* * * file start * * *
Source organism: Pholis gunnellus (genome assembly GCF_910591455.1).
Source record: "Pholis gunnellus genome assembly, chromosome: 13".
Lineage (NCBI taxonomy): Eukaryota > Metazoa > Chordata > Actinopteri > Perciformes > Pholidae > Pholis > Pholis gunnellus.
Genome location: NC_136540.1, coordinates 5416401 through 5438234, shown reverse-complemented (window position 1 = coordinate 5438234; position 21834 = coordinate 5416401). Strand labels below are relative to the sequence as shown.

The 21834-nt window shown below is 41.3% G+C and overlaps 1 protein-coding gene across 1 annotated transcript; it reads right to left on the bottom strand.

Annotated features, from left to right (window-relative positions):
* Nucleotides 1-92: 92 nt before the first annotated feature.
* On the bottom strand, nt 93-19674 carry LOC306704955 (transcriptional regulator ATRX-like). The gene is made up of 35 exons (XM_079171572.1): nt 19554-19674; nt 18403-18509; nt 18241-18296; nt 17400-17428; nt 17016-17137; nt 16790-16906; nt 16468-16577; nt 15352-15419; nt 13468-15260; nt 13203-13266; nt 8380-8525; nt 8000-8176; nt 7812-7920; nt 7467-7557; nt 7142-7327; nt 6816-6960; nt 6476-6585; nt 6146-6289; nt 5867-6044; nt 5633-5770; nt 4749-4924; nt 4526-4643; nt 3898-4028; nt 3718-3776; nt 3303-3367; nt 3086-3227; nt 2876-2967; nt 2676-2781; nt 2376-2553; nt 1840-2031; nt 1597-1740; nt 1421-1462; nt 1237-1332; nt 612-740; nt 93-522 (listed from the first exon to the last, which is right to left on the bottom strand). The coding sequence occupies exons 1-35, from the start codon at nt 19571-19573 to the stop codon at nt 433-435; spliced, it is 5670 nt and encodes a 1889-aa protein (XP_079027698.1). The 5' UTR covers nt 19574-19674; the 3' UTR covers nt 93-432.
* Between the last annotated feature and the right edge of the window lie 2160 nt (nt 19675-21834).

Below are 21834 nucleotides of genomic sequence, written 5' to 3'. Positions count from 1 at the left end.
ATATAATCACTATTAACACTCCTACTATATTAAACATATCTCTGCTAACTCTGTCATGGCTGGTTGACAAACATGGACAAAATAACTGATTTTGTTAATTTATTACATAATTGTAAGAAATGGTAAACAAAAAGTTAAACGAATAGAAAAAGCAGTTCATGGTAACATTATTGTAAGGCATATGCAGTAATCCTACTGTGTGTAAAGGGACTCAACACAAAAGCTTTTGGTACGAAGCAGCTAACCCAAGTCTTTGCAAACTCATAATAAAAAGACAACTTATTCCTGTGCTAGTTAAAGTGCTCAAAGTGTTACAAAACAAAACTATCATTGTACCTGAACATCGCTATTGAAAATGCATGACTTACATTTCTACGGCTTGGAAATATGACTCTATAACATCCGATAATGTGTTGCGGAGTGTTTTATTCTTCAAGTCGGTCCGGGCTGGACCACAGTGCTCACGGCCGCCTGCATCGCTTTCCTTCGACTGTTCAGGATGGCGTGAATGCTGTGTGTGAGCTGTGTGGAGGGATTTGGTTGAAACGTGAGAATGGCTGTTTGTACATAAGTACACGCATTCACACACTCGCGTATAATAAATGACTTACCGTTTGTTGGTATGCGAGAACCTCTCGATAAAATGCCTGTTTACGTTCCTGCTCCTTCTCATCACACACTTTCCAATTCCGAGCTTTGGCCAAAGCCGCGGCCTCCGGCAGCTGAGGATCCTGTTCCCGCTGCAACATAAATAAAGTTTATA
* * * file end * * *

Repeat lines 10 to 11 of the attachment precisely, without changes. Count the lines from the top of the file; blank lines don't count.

Below are 21834 nucleotides of genomic sequence, written 5' to 3'. Positions count from 1 at the left end.
ATATAATCACTATTAACACTCCTACTATATTAAACATATCTCTGCTAACTCTGTCATGGCTGGTTGACAAACATGGACAAAATAACTGATTTTGTTAATTTATTACATAATTGTAAGAAATGGTAAACAAAAAGTTAAACGAATAGAAAAAGCAGTTCATGGTAACATTATTGTAAGGCATATGCAGTAATCCTACTGTGTGTAAAGGGACTCAACACAAAAGCTTTTGGTACGAAGCAGCTAACCCAAGTCTTTGCAAACTCATAATAAAAAGACAACTTATTCCTGTGCTAGTTAAAGTGCTCAAAGTGTTACAAAACAAAACTATCATTGTACCTGAACATCGCTATTGAAAATGCATGACTTACATTTCTACGGCTTGGAAATATGACTCTATAACATCCGATAATGTGTTGCGGAGTGTTTTATTCTTCAAGTCGGTCCGGGCTGGACCACAGTGCTCACGGCCGCCTGCATCGCTTTCCTTCGACTGTTCAGGATGGCGTGAATGCTGTGTGTGAGCTGTGTGGAGGGATTTGGTTGAAACGTGAGAATGGCTGTTTGTACATAAGTACACGCATTCACACACTCGCGTATAATAAATGACTTACCGTTTGTTGGTATGCGAGAACCTCTCGATAAAATGCCTGTTTACGTTCCTGCTCCTTCTCATCACACACTTTCCAATTCCGAGCTTTGGCCAAAGCCGCGGCCTCCGGCAGCTGAGGATCCTGTTCCCGCTGCAACATAAATAAAGTTTATA